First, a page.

I’m all for plein air painting in the summer when the weather is perfect and the light is stunning, but I’m not gonna lie - I don’t get as excited about getting out there the rest of the year! Last year, I decided to just paint, no matter what, and learned a valuable lesson. I painted on cloudy days with flat light, and I learned a lot about greys. I painted in the snow, and learned a lot about brevity. I hauled my painting stuff up a lot of trails in a backpack, and learned that sometimes you just have to paint what’s in front of you when you get there. And when I got back into my studio after all of that, I had a whole bunch of new skills, and a new found appreciation for the coziness of my nice warm studio. Sometimes, it’s good to be uncomfortable. Say yes, even when you don’t want to.

What are some of the best ways that you implement “perfect practice” into your art?

Sunday, January 12, 2014

The Big Picture

"Monarch Lake Summer"
Oil on Panel

I don't spend too much time worrying about what my art is saying. I just try to get out there, find something that inspires me, and attempt to paint what I feel. Nothing complicated, nothing all that profound - just trying to make something beautiful.

And if you were to ask me what my biggest goal for my art is, I would probably think for a few seconds and then tell you that all I want to do is paint some really kick ass paintings someday.

Sure, there are some shows I'd like to be in, places I'd like to paint, items I'd like to add to my resume, but those things are secondary to the big goal, which is just to eventually make some really good art. Take your breathe away good, you know?

But that sounds kind of vague. Like, what constitutes a really good painting vs. a mediocre painting, or just a sort of good painting? I feel like it's one of those things you just know in your gut. It's not technical, it's emotional. But it's also really subjective. So, my big goal turns out to be a bit nebulous.

I was reading a really good book this week - The New American Road Trip Mixtape by Brendan Leonard - and this quote stopped me in my tracks when I read it:

"All my life, I had listened to great songs and read great books and watched great movies, and some of them moved me to the point of tears welling up, chills, the hair on the back of my neck standing up, some sort of physiological reaction to incredible, created beauty. Some song by some band or section of dialogue in a movie, or passage of writing in a book that would resonate with me so deeply that I would think just for a second that maybe it was all about me, about all of us. And all I wanted to do in my life was make one thing, one piece of art, a book, that did that for someone. Maybe for everyone."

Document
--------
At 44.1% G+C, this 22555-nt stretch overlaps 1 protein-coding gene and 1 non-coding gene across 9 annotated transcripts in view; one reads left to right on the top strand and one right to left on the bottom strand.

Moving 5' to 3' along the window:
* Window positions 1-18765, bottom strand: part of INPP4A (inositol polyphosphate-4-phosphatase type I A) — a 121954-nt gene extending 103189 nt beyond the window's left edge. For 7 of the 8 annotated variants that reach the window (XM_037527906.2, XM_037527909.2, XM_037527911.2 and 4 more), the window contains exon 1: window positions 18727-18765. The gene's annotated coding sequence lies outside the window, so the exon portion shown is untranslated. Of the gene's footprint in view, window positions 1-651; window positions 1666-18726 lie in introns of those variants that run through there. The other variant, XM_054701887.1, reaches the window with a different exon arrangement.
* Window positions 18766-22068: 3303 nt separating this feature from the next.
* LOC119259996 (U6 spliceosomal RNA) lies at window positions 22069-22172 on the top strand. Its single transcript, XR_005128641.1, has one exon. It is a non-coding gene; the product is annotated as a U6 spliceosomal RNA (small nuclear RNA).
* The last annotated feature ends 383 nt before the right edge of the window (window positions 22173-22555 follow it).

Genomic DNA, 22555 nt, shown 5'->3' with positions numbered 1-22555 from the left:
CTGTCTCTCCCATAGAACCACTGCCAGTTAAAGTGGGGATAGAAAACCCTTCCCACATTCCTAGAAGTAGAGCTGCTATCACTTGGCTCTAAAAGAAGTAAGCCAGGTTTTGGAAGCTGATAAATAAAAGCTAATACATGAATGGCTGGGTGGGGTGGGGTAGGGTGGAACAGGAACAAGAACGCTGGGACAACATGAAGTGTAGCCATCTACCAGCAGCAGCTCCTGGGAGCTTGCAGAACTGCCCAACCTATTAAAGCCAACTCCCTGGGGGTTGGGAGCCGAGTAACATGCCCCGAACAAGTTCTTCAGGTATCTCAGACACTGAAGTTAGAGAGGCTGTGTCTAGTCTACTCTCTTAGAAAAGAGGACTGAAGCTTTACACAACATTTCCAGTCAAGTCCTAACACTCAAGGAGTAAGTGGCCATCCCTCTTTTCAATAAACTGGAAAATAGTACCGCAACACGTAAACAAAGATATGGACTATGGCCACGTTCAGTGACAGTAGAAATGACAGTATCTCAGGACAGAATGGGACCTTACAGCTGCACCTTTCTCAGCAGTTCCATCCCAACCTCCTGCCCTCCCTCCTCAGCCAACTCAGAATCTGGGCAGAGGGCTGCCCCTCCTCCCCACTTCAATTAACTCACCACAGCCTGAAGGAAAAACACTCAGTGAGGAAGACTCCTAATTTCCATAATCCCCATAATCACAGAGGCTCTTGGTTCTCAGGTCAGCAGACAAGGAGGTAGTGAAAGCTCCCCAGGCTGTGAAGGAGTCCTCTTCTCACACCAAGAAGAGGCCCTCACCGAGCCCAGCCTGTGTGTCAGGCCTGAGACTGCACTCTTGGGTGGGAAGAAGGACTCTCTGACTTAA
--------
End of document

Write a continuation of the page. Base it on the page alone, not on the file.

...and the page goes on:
- Brendan Leonard, The New American Road Trip Mixtape

And BAM! There it is. THAT'S what I want to paint someday.

Leave it to someone else to state it so much more eloquently than me.

(If you need something to read, pick up that book, btw - it's an excellent read)

Monday, January 06, 2014

2014 Workshops

Just wanted to take a moment to announce a few workshops I have planned for 2014, both here in Evergreen, Colorado. For updated class information, you can also check the workshops page on my website.

Landscape Painting On Location
Workshop Dates: 5/14/2014 - 5/16/2014
Location: Center for the Arts Evergreen
United States

Contact Information:
Stephanie Perkins - Coordinator of Education, CAE

This workshop is for painters who want to develop an understanding of the fundamentals of plein air painting, with an emphasis on simplifying the landscape and selecting only the most important elements in the landscape to support the artist’s concept. Topics discussed will include how to effectively capture light, atmosphere and mood in paint while using strong composition and color harmony. We will be painting on location daily. Each morning will begin with a lecture and demo, followed by painting on location, and a critique at the end of the day.

From Plein Air to the Studio
Workshop Dates: 9/9/2014 - 9/12/2014
Location: My Studio - Evergreen, Colorado
United States

Contact Information:
Stacey Peterson

This workshop will focus on how to effectively gather reference material while painting on location, and then use that material to convert field work into a studio painting. We will spend the first 1.5 days painting on location outdoors, then go into the studio and use our reference materials (studies, sketches, and photographs) to create a studio painting. Common issues that come up when converting plein air studies to studio work will be discussed in full. Demonstration outdoors and in the studio will be used to illustrate the process of producing a studio painting from outdoor reference. For more information, contact Stacey at